Fractal Analysis and Wavelet transform:
Potential and Limitation for Traffic Models Design
Abstract
Traffic models have a wide potential use for design a modern heterogeneous application.
In IP telephony and video streaming systems a packetlevel process peculiarity is heavily
depended on scheduling algorithms based on traffic models. The fundamental problem of
design such models is finding out under what conditions different controlling policies
guarantee required QoS parameters. The empirical studies of network traffic behaviors
have shown that scaleinvariant or fractallike feature plays an important role in context
of QoS analysis. In this paper we discuss potential and limitation of wavelet transform and
fractal analysis methods to describe differential and integral properties of measured
data traffic.
Keywords:
fractal analysis, wavelet transform, traffic models, selfsimilarity.
1. Introduction
This work belong to a line of research that attempts to develop new tools and models
of the data traffic at the different layers of WAN/LAN protocol hierarchy. Such research
have to become an important issue of empirical QoS analysis of traffic behaviour. Several
studies reported that the packet traffic for diverse networking conditions indicates fractal
behaviour [1,2]. Such peculiarities may be caused by several reasons: high variability of
individual connections or heavytailed distributions of congested periods. In any case
fractal behavior is a general phenomena. From the practical point of view fractal properties
implies the existence of concentrated periods of high or low (ON/OFF) source activities
at wide range of time scale (fig1).
Fig 1. Packets delays gain as s function of time in a WAN environment: the top diagram 
absolute values of RTT parameter in virtual channel; the bottom diagram  fractal structure
of packets flow that excessed 600 msec threshold.
As a result a correlation structure of packet streams in modern network
stand in contrast with traditional models and Poisson models could not
be used to explain the empirical observed a fractallike behavior of aggregate
traffic. All stream transmitted on highspeed packetswitched computer network
will be statistically multiplexed with local irregularities at the virtual path nodes.
Therefore each packets experiencing stochastic delays and exhibit the presence
of nontrivial stochastic behavior as they path to target destination (Fig 1). The
firstorder statistics of packets delay provide information regarding the length of
a burst and the secondorder statistics Ñ information about neighbouring irregularities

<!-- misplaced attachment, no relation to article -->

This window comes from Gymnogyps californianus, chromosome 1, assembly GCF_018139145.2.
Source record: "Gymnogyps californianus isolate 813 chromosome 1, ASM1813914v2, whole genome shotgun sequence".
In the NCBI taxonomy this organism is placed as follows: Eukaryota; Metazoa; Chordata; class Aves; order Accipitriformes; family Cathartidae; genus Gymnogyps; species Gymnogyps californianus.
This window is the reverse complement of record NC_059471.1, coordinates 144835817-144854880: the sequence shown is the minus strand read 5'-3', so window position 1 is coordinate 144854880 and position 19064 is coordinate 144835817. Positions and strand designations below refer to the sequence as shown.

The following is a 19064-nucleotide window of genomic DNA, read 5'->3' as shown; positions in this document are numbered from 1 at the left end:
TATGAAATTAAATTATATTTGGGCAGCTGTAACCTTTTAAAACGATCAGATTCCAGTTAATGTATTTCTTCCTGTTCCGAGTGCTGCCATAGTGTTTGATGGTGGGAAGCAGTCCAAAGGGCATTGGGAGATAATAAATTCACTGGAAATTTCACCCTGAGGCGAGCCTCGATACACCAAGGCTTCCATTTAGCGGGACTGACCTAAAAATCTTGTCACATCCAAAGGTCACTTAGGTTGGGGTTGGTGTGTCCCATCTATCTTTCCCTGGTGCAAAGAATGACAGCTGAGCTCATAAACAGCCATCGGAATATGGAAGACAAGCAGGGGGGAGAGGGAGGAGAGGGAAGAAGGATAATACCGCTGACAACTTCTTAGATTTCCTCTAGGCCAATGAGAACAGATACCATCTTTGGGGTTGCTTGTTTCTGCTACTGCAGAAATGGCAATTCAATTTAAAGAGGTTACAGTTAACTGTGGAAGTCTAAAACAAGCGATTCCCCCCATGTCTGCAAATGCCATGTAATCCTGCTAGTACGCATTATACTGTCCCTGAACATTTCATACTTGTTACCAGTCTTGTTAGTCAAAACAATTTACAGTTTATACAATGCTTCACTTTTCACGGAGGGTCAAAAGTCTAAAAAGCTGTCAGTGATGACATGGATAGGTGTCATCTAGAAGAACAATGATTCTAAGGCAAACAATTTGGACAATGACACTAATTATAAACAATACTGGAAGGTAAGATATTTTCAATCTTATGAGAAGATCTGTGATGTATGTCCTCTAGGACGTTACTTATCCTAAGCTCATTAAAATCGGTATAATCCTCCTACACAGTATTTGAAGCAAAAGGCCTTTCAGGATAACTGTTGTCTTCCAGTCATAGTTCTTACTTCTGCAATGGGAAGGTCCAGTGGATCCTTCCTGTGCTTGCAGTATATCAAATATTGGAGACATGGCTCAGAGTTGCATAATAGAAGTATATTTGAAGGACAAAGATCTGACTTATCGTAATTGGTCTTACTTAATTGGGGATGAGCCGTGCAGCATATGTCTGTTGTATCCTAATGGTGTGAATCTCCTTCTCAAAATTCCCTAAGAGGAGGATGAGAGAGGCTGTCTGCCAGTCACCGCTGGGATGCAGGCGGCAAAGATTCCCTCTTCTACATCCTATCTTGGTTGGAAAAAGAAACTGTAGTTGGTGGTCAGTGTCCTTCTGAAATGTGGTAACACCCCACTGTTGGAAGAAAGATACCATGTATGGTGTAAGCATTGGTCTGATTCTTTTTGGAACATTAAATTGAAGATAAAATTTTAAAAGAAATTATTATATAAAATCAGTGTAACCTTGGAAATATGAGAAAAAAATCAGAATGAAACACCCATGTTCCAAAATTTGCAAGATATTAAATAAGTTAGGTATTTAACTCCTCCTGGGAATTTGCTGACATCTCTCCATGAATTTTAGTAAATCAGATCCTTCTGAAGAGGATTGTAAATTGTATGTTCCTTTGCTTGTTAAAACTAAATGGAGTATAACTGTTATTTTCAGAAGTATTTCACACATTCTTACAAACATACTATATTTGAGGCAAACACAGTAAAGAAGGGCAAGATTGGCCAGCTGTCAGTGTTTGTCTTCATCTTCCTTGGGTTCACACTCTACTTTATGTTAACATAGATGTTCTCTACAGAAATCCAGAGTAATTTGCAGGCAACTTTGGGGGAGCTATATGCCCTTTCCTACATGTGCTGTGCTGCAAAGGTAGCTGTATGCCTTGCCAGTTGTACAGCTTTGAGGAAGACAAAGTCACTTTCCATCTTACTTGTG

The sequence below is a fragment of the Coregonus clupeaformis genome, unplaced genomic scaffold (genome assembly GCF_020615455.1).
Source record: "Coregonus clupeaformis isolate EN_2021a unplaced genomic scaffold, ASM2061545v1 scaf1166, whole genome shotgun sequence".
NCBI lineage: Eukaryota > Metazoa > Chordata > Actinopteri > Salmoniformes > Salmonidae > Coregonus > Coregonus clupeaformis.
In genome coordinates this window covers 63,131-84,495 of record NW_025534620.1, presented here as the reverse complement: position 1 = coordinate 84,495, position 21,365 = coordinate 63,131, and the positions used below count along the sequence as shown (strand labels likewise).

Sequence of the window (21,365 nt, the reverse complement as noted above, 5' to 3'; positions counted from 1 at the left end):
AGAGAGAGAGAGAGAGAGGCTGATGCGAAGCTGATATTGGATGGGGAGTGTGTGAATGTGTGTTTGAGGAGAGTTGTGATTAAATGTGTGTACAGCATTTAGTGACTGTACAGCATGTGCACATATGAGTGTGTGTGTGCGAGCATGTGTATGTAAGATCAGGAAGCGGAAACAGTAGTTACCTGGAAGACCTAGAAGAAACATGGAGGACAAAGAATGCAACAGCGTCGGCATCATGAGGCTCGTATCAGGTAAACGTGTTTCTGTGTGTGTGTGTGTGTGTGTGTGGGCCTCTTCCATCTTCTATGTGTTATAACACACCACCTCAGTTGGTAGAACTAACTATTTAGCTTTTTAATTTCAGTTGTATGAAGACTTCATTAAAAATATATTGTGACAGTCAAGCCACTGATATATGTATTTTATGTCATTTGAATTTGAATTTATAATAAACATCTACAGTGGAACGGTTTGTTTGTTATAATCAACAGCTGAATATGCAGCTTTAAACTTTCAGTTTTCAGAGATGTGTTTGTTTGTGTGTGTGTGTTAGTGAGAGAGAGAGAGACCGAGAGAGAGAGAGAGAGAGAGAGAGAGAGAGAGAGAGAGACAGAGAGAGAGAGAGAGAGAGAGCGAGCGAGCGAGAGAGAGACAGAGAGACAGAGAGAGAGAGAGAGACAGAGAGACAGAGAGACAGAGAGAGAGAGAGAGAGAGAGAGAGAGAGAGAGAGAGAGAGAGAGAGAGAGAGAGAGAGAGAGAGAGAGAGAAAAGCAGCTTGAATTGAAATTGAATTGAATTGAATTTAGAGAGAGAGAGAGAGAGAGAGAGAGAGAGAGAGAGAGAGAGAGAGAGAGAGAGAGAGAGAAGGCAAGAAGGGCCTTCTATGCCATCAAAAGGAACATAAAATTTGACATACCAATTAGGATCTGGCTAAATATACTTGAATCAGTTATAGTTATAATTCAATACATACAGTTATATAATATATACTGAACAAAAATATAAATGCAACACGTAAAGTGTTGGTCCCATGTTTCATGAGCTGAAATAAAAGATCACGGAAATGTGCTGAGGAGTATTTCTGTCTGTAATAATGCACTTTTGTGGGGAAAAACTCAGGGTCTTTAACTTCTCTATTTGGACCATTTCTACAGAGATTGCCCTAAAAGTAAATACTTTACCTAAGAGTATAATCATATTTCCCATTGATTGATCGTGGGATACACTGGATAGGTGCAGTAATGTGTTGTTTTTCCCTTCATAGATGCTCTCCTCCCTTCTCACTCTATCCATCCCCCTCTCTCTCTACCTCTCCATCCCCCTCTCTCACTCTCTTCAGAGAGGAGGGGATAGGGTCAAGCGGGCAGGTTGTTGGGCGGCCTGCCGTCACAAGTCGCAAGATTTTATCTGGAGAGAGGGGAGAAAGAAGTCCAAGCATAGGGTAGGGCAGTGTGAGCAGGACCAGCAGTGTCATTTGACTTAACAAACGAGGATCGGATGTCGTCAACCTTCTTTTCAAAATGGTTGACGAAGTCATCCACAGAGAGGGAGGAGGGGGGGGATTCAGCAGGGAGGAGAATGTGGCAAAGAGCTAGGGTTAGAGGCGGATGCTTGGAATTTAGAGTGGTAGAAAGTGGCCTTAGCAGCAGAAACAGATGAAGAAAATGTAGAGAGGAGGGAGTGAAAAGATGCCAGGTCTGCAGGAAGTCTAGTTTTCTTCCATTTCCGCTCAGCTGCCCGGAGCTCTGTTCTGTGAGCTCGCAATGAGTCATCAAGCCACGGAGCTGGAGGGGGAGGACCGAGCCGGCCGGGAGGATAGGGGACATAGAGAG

and its spectral density. In such packets flow negative difference between inter departure
and inter arrival times of packets correspond to a clustering of packets; positive one Ñ to
dispersion of packets and excessive delay. Either event increases the probability of packets
loss and have an influence on the QoS parameters. To provide a complete description of
such process it is necessary to get a handle of small and large time scaling features. In this
case fractal models and wavelet transform of packet flow on different time scales allow us to
refine the fractal nature of network traffic both qualitatively and quantitatively.
2. Fractal analysis.
Measured WAN traffic is consistent with large time scaling or asymptotic selfsimilarity and
can be characterised by a simple model with single parameter. This feature of network
traffic may holds globally both in time and scale and quite different from a properties
observed over small time scales. Therefore for network design purpose we need a traffic
model with builtin scalelocalisation ability across wide range of time scales. The fractional
measure of a network process can be written as:
(1)
where D  fractional dimension;  the scaling parameter
or chosen measuring element; a  factor describing a measure, which can be compared to the given process.
Let f(t) some function used for the description of properties of a process. If the following equality
(2)
is carried out, than the process is characterised by scale invariance property.
The nontrivial decision of (2) is a of sedate function
, that allows to define a class of
models which help to characterise its selfsimilarity properties. For example, for a state
loss model of dynamic system we have